Life isn’t always pale or dull, and some dreams do come true.
n Fever Pitch, Nick Hornby had this to say of those who considered a sporting moment as their best ever. “We do not lack imagination, nor have we had sad and barren lives; it is just that real life is paler, duller, and contains less potential for unexpected delirium.”
That sudden delirium is magnified many times over when a sporting event mimics the sort of tale chronicled by the Brothers Grimm, or biblical stories like David and Goliath. Would we still be so hung up on Kapil’s Devils and the summer of 1983 if the team had gone into the tournament as favourites rather than 66-1 outsiders?
I had my first taste of giant-killing in a sporting sense a few weeks before Indian cricket’s tryst with glory. The 1983 European Cup Winners Cup final featured two teams at each extreme of the fame spectrum. Real Madrid were the most storied football team in the world, six-time winners of the European Cup. Aberdeen, managed by a certain Alex Ferguson, were the new power in Scottish football, a town from a region primarily known for its Angus beef.
The Scottish underdogs won, with a John Hewitt goal in extra-time. Today’s generation, accustomed to the joke that is modern-day Scottish football, will view it as a fairy tale, and it was, with the campaign also featuring a quarterfinal triumph over the mighty Bayern Munich.
A year later, the Los Angeles Olympics saw a contest that could well have been an audition for roles in a David-and-Goliath movie. Michael Gross was 201cm tall, with an arm span so wide he was nicknamed ‘The Albatross’. Australia’s John Sieben, at 173cm, was ‘The Shrimp’ to his teammates. In the men’s 200m butterfly, Sieben, who would not win another major title, produced an unbelievable last lap to edge out the favourite.
The Olympic pool was the setting for another upset in 1988. Matt Biondi went to the Seoul Games bidding to emulate Mark Spitz’s seven-gold haul from Munich (1972). But in the 100m butterfly, he lost gold by 0.01 of a second. His conqueror was Anthony Nesty, a Surinamese of Trinidadian origin. Surinam Airways even named one of its aircraft after the first black man to win Olympic swimming gold.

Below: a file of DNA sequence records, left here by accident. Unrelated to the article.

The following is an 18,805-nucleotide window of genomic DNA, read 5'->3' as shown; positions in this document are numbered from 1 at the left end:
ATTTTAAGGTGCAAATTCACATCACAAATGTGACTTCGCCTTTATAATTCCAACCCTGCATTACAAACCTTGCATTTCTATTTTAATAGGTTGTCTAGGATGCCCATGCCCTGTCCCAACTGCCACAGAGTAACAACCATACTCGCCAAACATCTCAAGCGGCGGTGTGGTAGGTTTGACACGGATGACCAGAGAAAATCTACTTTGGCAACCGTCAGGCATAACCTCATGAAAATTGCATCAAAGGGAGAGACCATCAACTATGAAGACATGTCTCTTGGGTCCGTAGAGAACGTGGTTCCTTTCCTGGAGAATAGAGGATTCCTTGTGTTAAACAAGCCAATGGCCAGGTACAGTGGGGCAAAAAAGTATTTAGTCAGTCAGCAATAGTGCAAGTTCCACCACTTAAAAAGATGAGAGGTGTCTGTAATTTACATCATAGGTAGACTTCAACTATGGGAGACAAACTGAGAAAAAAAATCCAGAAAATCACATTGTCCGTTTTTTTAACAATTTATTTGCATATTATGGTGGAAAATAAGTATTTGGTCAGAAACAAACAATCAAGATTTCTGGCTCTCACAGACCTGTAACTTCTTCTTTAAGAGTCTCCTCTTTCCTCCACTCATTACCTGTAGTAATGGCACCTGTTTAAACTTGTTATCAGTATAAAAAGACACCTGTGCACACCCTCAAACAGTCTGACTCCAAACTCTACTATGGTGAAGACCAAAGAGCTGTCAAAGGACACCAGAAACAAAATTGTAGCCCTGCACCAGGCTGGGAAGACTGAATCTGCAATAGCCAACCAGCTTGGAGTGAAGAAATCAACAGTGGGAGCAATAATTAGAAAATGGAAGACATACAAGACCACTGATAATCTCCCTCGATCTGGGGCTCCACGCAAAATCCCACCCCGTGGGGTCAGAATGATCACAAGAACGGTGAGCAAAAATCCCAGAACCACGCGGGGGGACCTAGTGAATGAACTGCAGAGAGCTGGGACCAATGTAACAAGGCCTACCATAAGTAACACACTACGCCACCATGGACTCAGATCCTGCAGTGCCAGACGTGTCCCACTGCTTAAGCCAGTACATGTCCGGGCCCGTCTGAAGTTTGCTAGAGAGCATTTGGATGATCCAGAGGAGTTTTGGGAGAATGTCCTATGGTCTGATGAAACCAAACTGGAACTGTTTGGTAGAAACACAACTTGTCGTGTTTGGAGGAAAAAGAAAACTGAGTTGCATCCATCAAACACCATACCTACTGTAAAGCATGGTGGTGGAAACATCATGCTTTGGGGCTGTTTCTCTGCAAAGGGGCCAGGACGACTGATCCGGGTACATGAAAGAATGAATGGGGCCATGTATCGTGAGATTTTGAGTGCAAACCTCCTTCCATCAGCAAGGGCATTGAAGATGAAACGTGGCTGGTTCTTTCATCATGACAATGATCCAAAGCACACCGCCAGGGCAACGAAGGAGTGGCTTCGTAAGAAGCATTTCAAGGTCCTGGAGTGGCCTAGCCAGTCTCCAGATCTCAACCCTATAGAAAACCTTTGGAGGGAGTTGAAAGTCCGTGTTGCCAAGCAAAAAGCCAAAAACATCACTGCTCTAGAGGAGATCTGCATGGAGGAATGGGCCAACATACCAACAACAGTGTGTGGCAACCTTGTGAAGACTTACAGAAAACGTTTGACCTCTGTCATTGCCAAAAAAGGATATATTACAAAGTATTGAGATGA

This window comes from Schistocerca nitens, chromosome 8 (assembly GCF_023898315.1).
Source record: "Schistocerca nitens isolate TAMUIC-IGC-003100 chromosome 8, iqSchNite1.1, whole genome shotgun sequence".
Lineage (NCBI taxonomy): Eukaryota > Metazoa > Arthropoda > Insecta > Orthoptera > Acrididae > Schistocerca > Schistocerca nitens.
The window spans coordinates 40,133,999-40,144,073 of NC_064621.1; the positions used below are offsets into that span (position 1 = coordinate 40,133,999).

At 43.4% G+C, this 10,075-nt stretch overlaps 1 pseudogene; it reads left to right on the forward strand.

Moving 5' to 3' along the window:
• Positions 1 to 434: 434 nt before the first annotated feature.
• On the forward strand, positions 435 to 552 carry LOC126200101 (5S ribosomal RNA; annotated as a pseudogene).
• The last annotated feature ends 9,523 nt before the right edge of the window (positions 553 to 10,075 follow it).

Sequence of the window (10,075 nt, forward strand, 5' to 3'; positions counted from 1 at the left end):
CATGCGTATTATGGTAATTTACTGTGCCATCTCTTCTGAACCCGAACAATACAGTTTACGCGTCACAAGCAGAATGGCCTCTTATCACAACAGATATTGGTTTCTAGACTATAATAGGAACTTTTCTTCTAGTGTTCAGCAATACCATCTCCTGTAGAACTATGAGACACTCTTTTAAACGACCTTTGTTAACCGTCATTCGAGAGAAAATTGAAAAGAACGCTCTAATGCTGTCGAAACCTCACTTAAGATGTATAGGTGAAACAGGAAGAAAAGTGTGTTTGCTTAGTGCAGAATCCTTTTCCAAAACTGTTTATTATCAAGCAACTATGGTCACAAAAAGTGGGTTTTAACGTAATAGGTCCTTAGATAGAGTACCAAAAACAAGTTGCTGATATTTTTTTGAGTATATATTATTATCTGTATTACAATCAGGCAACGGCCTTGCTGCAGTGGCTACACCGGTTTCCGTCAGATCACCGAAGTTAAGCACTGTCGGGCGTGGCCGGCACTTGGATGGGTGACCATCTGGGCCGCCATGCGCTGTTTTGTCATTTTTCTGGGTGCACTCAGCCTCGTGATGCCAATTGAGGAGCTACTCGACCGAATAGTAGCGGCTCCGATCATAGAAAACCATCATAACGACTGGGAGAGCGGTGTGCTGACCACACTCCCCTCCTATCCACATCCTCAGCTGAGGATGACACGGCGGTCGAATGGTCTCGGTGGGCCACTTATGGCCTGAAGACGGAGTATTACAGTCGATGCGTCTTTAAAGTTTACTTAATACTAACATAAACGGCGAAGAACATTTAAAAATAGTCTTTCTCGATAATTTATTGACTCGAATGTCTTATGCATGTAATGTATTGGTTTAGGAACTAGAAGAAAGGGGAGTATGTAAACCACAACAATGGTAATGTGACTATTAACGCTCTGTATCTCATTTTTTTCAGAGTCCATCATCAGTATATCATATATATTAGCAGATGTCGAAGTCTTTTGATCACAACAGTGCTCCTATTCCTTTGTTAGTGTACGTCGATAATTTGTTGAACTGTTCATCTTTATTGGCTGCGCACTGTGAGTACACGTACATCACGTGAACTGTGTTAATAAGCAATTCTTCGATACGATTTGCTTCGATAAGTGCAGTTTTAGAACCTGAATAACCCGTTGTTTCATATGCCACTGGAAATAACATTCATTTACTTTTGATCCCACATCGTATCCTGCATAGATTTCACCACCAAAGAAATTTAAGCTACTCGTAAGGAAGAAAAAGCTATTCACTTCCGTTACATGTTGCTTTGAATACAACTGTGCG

This week, as qualifying for football’s 2014 World Cup in Brazil neared a conclusion, Cameroon were one of the teams involved, playing out a 0-0 draw in Tunisia. Until the ‘Indomitable Lions’ of Italia ’90, few would have been able to locate the country on a map. They beat Argentina in the opening game, and came perilously close to upsetting England in the last eight.
That performance was enough for some to predict an African World Cup winner before the end of the 20th century. That didn’t happen, but the Nigerians left us with a pocketful of memories in 1994 and ’98. You will never forget the late Rashidi Yekeni clutching the back of the net after tapping in the opening goal in a 3-0 evisceration of Bulgaria, or the rocket from Sunday Oliseh against Spain four years later, a shot struck with such power that it might have been fired from a cannon.
The World Cup in the United States was also Saudi Arabia’s first on the world stage. Saaed Al-Owairan made sure we would not forget them, with a magnificent slalom run and precise finish against Belgium, a result that earned them the distinction of being the first Asian side to qualify for the second round.
For most people of my generation, however, there is only one David. Boris Becker was 17 when he arrived at Wimbledon in 1985. Built along the lines of Horst Hrubesch, the centre forward who led West Germany to European Championship glory in 1980, it was difficult to associate the teenager with the skill and deftness of touch required to prevail at SW19. But prevail he did, boom-booming his way to the title after starting the tournament unseeded.
Life isn’t always pale or dull, and some dreams do come true. But we remain forever grateful to Becker, the Indomitable Lions and albatross catchers for giving us memories that never fade.